Spain has improved in this area since the launch of the SBA in 2008 and its overall score is now in line with the EU average. Spain has made progress since the previous year on the complexity of administrative procedures: in 2015 this posed a problem to 59 % of businesses, down from 66 % in 2014. In another improvement, 64 % of respondents in 2015 found fast-changing legislation and policies to be a problem, down from 76 % in 2013. On Entrepreneurship, Spain’s performance is below the EU average. The country has the fourth lowest score in the EU but has made some progress since last year on the individual indicators. For example, early stage entrepreneurial activity, which includes those who are about to start an entrepreneurial activity or who started it no more than 42 months ago, has slightly improved, in particular among women. Entrepreneurial activity driven by opportunity (as opposed to not finding another option for work) rose from less than 34 % in 2014 to over 44 % in 2015. The established business ownership rate — the percentage of the population that owns an operating business — has increased as well, but a lower share of adults (5.6 % in 2015 against 7.1 % in 2014) is intending to start a business within the next three years. In recent years, Spain has stepped up policy efforts to boost entrepreneurship, including through support programmes for female entrepreneurs and young entrepreneurs. These programmes were complemented by tax incentives for entrepreneurs. Other measures include strengthening of entrepreneurship education in basic schools, introduction of start-up grants and lower taxation on business transfers, although the impact of these measures on increasing of entrepreneurial activity has been limited.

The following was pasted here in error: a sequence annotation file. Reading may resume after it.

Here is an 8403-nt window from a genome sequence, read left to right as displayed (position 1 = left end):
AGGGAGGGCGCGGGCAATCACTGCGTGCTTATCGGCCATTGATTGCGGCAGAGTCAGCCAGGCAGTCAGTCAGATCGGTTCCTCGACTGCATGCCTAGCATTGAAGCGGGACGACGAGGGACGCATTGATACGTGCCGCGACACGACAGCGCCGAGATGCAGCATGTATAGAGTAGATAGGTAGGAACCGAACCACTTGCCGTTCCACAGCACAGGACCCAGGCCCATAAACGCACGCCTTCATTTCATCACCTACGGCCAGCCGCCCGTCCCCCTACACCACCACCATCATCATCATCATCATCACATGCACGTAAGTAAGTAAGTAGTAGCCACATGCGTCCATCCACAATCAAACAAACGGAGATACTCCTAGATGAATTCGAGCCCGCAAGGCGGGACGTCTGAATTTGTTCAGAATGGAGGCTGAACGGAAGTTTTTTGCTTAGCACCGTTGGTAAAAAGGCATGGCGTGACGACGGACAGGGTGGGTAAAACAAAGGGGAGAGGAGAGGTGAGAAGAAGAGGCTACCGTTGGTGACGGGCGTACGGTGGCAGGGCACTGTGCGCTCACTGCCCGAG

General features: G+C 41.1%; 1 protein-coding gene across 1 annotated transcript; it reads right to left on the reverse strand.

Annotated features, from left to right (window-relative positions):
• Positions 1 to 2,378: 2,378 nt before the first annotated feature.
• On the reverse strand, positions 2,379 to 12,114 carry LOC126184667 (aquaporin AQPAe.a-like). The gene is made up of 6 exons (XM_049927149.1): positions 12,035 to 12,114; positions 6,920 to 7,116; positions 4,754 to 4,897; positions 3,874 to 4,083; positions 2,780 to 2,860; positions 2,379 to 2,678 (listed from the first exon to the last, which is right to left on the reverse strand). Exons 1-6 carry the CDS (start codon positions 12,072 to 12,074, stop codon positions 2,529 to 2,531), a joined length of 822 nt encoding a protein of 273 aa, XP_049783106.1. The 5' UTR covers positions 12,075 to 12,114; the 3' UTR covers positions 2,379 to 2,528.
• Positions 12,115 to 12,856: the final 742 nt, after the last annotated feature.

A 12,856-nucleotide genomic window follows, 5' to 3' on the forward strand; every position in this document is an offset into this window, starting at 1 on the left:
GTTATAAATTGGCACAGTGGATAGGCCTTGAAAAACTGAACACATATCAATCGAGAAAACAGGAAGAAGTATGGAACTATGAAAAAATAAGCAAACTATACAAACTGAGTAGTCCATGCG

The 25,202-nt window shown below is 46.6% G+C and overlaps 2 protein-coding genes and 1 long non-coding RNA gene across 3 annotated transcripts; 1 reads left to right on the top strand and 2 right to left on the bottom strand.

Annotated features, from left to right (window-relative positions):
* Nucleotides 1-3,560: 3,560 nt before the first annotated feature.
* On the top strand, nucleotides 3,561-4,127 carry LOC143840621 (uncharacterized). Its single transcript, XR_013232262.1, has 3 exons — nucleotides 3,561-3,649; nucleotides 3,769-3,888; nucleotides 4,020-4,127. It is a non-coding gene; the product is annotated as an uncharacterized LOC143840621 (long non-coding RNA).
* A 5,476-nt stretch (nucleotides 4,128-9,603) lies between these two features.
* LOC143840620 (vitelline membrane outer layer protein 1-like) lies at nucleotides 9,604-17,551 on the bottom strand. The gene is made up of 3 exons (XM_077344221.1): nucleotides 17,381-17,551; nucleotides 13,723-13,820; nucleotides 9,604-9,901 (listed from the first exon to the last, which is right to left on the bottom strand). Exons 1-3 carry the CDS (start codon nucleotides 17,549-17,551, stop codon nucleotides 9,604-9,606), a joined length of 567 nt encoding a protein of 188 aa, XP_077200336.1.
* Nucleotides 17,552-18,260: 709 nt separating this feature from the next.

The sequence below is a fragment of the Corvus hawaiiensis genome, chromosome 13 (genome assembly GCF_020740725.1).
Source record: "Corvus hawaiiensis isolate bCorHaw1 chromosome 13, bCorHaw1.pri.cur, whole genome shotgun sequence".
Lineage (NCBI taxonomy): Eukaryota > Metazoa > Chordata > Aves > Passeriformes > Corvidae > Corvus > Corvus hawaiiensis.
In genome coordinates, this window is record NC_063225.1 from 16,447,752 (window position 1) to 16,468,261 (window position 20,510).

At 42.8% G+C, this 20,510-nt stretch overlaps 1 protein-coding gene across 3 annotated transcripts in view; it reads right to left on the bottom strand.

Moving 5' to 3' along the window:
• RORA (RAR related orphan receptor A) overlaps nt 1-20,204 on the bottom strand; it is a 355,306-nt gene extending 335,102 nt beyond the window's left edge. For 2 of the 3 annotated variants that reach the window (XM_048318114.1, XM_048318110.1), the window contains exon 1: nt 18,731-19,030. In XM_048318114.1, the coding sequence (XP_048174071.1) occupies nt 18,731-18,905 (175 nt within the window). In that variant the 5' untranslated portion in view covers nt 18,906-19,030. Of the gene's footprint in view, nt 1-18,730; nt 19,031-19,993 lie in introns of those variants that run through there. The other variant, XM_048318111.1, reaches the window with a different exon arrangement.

E-commerce and microenterprises in Czech Republic

The Czech Republic overview

 

The number of SMEs grew by 1 % from from 2015 to 2016, representing approximately 10 000 companies. Czech SMEs started increasing their output while keeping employment roughly stable. Both parameters remained below their pre-crisis levels though. The SME value added in 2015 grew by 6 % from the previous year, reaching 97 % of its 2008 level. SME employment increased slightly from 97 % to 98 % of its 2008 level (with 26 000 new jobs in absolute terms). The outlook for the next two years is mixed. SME value added is expected to grow by 4 % p.a., while employment is forecast to remain stable.

Implementing the Small Business Act for Europe (SBA): The Czech Republic’s SBA profile shows mixed results. The country’s strengths include State aid & public procurement and Environment. Notably, the result for public procurement is significantly influenced by a single indicator, measuring the participation of SMEs in public tenders. At the same time, the European Semester process has identified further quality enhancements to the public procurement process as necessary. Average scores were recorded in the areas of Entrepreneurship, ‘Second chance’, Access to finance, Single market, and Skills & innovation. The performance in ‘Responsive administration’ and internationalisation was below average.